Lauderdale: A Canal Level View
I have done a lot of sailing in the past 12 months. I've logged more than 9,000 miles aboard my Kaufman 47 cutter Quetzal. I've sailed from Turkey to Gibraltar, zigzagging my way around the Mediterranean. I've crossed the Atlantic, completing an easy 18-day passage from the Canary Islands to Antigua. I've had some terrific north and south reaching in the Caribbean, calling at nearly every island between St. Martin and Trinidad. Plus, I have sailed in Tahiti, Australia and Thailand on last summer's around-the-world jaunt. So why am I bogging about Fort Lauderdale?
Good question. You see, I maintain two worlds, or maybe I should say, parallel universes. I have my sailing program, and the home front. I conduct training passages aboard Quetzal and then leave the boat wherever the passage winds up. Yes, it makes me nervous to secure my boat in a marina and then hop in cab to the airport and fly thousands of miles away from her. But leaving the boat in different locations all over the world has not only liberated me but also helped me keep my sanity. When I get home, I am really home, for weeks or even months at a time, time that I can devote to my family and, although my lovely, caring, generous editor at SAILING Magazine will probably go into convulsions when she reads the next line, my writing. Yes, writing is just about as important to me as sailing. And yes, this blog is heading back to Fort Lauderdale.
So now I am home. Quetzal is in Trinidad, and I am on deadline to finish a boat review for the above-mentioned editor. But I am sitting at my computer and not writing a word. I am doing what I usually do, thinking about sailing. Although my house is not on the water, it's pretty close, and with the current drought killing trees all over the neighborhood, I can see masts from my window. The deadline was still looming this past Sunday. Yes, all of two days ago. I was sitting at the computer. The kids were out of the house, they had regattas, soccer games, debate tournaments and batting practice. A perfect time to write, right? Not really. I needed inspiration.
My wife Tadji, who clandestinely communicates with the above mentioned editor when I am out of town, suggests that we go for a paddle in our kayak, to get a bit of exercise and maybe a bit of inspiration. She phrased it differently, something about getting off my butt and then coming back and doing what I should have done weeks ago. She's been brainwashed.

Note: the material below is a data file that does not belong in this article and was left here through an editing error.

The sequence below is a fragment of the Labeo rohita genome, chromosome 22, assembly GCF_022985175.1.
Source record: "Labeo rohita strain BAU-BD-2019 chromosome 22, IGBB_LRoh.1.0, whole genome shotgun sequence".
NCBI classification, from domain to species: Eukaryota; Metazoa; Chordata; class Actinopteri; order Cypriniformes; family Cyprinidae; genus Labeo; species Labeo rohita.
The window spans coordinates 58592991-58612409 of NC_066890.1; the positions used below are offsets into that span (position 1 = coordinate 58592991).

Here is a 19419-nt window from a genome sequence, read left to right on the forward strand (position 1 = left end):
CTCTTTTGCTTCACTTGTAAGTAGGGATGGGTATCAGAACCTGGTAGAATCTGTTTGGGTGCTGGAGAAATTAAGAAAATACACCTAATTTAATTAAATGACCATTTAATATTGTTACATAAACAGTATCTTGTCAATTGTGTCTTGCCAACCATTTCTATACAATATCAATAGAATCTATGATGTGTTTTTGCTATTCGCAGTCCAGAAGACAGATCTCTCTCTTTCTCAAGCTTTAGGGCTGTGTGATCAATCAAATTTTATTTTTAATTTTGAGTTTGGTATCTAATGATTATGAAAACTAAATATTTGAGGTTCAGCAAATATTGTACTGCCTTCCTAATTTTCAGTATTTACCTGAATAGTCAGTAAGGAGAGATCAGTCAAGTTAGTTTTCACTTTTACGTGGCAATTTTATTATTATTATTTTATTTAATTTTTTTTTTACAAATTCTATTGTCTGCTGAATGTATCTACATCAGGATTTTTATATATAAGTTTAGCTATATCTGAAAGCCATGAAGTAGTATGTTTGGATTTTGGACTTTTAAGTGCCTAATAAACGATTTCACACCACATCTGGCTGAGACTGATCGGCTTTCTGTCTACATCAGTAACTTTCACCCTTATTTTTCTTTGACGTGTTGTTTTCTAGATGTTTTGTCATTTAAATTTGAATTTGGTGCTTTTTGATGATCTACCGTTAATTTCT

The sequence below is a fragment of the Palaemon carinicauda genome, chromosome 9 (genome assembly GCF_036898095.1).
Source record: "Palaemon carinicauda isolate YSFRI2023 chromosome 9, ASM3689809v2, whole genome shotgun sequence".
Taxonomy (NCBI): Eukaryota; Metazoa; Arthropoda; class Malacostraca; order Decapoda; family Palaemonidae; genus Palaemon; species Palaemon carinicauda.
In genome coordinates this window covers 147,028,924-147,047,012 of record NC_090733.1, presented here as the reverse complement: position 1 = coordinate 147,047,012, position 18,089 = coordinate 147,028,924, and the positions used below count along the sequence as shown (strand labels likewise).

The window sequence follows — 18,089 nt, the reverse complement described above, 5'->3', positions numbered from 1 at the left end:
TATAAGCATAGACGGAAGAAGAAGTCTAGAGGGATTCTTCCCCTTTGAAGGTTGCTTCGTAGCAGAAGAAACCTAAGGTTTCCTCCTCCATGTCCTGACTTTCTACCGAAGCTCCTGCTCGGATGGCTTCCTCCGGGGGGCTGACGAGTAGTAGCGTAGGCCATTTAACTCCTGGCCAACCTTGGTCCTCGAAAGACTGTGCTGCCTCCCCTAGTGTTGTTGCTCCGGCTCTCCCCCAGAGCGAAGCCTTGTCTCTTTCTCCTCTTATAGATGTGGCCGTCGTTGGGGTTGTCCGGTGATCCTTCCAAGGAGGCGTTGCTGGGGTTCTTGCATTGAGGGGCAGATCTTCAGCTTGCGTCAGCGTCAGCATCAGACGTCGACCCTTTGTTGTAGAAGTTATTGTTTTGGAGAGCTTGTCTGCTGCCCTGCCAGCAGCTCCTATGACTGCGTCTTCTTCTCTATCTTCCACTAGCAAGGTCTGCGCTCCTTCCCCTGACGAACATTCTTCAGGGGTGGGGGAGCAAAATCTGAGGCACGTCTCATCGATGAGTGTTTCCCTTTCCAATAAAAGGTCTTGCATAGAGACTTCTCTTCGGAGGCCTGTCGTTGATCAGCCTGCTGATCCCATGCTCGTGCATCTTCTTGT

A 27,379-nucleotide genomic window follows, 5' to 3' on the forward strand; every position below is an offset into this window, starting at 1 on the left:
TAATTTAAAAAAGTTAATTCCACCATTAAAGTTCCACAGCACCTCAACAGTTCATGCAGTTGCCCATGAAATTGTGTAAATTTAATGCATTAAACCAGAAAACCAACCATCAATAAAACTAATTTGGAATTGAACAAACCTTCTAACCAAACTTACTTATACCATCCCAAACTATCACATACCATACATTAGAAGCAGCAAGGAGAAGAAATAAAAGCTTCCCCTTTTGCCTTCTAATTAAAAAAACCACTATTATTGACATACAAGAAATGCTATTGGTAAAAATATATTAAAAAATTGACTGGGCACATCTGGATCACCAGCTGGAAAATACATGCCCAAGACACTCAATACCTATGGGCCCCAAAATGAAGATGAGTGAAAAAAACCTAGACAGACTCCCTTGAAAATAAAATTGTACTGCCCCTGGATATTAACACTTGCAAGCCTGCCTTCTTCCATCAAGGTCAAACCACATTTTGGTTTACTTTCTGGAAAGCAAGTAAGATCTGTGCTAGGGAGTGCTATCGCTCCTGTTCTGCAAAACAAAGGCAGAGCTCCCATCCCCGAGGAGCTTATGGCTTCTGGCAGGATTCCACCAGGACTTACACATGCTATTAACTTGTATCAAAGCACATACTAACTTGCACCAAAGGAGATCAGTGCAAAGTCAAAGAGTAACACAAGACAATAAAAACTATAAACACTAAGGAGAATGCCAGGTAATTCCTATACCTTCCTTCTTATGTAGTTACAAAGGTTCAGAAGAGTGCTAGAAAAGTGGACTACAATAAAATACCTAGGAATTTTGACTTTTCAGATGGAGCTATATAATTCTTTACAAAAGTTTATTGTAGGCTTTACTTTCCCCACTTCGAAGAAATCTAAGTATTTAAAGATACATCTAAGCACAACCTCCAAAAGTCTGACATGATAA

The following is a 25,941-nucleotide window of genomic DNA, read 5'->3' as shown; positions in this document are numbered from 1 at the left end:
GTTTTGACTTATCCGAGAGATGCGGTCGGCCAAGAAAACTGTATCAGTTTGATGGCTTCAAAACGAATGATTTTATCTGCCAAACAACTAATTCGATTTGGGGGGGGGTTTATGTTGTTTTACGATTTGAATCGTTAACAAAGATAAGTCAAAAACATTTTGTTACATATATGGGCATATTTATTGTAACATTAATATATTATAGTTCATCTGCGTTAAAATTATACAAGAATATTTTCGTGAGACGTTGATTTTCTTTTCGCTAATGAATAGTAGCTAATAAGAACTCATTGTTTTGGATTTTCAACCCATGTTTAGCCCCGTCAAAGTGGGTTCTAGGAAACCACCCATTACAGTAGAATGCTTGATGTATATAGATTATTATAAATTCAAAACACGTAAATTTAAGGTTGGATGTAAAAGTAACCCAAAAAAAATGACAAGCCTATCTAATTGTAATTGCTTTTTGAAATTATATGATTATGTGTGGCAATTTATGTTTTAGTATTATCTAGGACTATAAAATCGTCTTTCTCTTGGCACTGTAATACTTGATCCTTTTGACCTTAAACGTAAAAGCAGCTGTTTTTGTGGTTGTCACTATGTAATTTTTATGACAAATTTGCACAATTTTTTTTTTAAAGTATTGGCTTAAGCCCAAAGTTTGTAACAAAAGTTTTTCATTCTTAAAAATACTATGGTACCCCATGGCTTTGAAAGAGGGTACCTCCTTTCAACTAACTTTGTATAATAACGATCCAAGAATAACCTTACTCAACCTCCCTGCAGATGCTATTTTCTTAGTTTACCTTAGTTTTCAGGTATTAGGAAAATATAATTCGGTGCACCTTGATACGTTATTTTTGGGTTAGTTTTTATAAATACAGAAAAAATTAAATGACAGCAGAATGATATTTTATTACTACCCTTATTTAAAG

We schlepped the kayak down to the river and took off downstream. There was plenty of traffic as illiterate powerboaters were obviously unable to read the NO WAKE signs. We paddled past the sad remains of the former Summerfield Boat Yard, now just an ugly field bordering dilapidated seawalls. The developers who bought the property booted the sailboats out, tore down the old wooden docks, put up signs announcing that they were going to build a $3 million superyacht condominium slips, and then went broke.
We then veered across the river, into the basin at River Bend Marina. Fortunately the guard at the gatehouse couldn't see us. Ambling along we checked out the boats, one of life's great pleasures, and of course, a good way to inspire a boat test writer. Tucked between the sad floating hulks were some lovely boats. An old Centurion 32, one of my favorites. An old Swan 41 that somebody was restoring; she looked great. A new Hylas 54 looked out of place, but very nice. We both admired the stainless steel railing that ran all around the boat instead of lifelines.
Back in the river we rode the current downstream, detouring into canals with interesting boats tied up in back yards. We saw the battered Valiant 47 that Ed Pinckney sailed around the great capes years ago, she needs love. We scoped out a handsome Sabre 402, and not far away was a beautiful Hinckley B40. Right across the canal was a salty Tayana 37 and, next to it, a beautiful Camper Nic 35. There was even a Kaufman 49, sistership, but for a stretched stern, to Quetzal. She looked sleek in the water.
We continued beyond the Davie Blvd. bridge, and the current made paddling easy. We saw a Slocum 43 that a friend had recently purchased, another friend's Hylas 49 and a lovely Bowman 46. Then we turned around. Downstream was the inspiration, upstream was the exercise, or so it seemed. Actually paddling hard, I thought about this unique perspective of Fort Lauderdale. Yes, the city has lost some its sailing luster, not all cruising boats pass through anymore, and the city has worked diligently to scare away liveaboards. Still, if you get down to canal level, and take a look around, there are some amazing boats tucked away in Fort Lauderdale.
Back at my desk I felt inspired. Two days later I e-mailed the boat review. You can't rush art.